October 2, 2012 (KHARTOUM) - Sudan’s top negotiator Idriss Abdel Gadir addressed sharp criticisms to those who refuse a package of cooperation agreements he negotiated with South Sudan in Addis Ababa.
- Sudan’s chief negotaitor Idriss Abdel Gadir (Reuters)
Idriss is targeted by a far-right party and radical groups who reject any reconciliation or cooperation with the newly independent state of South Sudan. The state minister at the Sudanese presidency is accused of conceding on many issues to South Sudan and accepting to include 14 Miles in the list of disputed areas.
To face these criticisms, Idriss participated in different TV shows and held meetings to explain the nine deals they negotiated and inked by the two presidents Omer Al-Bashir and Salva Kiir on 27 September.
Speaking in a briefing to Khartoum state assembly about the agreements his delegation reached in Addis Ababa with South Sudan over the outstanding issues, he said those who refuse the cooperation agreements with the South Sudan stand "behind the history, the past and the present".
He went further to express his wishes to sign forty freedoms agreement with the South Sudan instead of the four freedoms agreement. The state minister was referring to agreements that allows citizens of both states to enjoy freedom of residence, freedom of movement, freedom to undertake economic activity and freedom to acquire and dispose property.
The chief negotiator disclosed that a ministerial committee headed by interior ministers of the two countries will meet next week to work out a draft of a domestic law on the four freedoms between the two countries, according to the regulations of each country.
Idris also said he received threatening messages on his phone saying that Imams of mosques would be mobilised to abort the cooperation agreements with South Sudan. He however didn’t say who made these messages.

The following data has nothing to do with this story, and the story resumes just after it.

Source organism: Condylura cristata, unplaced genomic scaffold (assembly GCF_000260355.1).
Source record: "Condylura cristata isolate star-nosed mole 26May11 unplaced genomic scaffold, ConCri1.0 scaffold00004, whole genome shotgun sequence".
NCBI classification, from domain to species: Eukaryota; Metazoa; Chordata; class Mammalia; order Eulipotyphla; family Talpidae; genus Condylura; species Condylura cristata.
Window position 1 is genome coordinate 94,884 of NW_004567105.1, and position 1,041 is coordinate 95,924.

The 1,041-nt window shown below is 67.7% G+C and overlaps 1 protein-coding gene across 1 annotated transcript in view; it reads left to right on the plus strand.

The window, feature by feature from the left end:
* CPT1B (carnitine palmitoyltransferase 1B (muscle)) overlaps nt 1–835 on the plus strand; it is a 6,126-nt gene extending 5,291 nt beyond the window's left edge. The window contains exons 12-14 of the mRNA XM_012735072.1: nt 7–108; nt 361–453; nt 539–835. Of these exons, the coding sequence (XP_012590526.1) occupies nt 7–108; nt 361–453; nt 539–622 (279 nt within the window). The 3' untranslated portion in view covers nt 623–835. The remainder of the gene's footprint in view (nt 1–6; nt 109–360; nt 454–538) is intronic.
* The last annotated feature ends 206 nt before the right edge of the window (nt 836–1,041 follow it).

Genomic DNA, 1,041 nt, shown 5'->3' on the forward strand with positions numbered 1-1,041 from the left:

He said the two countries are damned to live together and peace should prevail between it even if a new war broke out.
The cooperation agreement is rejected by the Just Peace Forum (JPF), headed by Al-Tayeb Mustafa who used to profess his hatred to the South Sudan and campaigned for separation between north and South Sudan.
Khartoum Governor Abdel-Rahman Al-Khadir on Monday severely criticised Al-Intibaha daily newspaper during a discussion of Addis Ababa agreement at the council of ministers. The Sudanese official referred to the daily of Al-tayeb Mustafa without mentioning its name.
Al-Khadir said Al-Intibaha is the only newspaper that adopts a negative approach when it covers topics related to South Sudan called to ban it.
Idriss told Khartoum state lawmakers, in the meeting which was attended by the South Sudanese ambassador that intelligences services delegations from the two sides will meet next week to discuss the accusations of harbouring rebels and interfering in the internal affairs of the two countries.
On the economic level, the top negotiator said that Sudan will earn $ 5 billion from the transit of South Sudanese oil during the three next years. He added that the oil companies will receive 2 billion dollars.
He also stressed the two parties will continue to discuss the remaining issues of Abyei referendum and the disputed border areas.
South Sudanese ambassador in Khartoum Mayom Dot urged the two parties to show seriousness in the implementation of the signed agreements to cut short attempts to foil the agreements.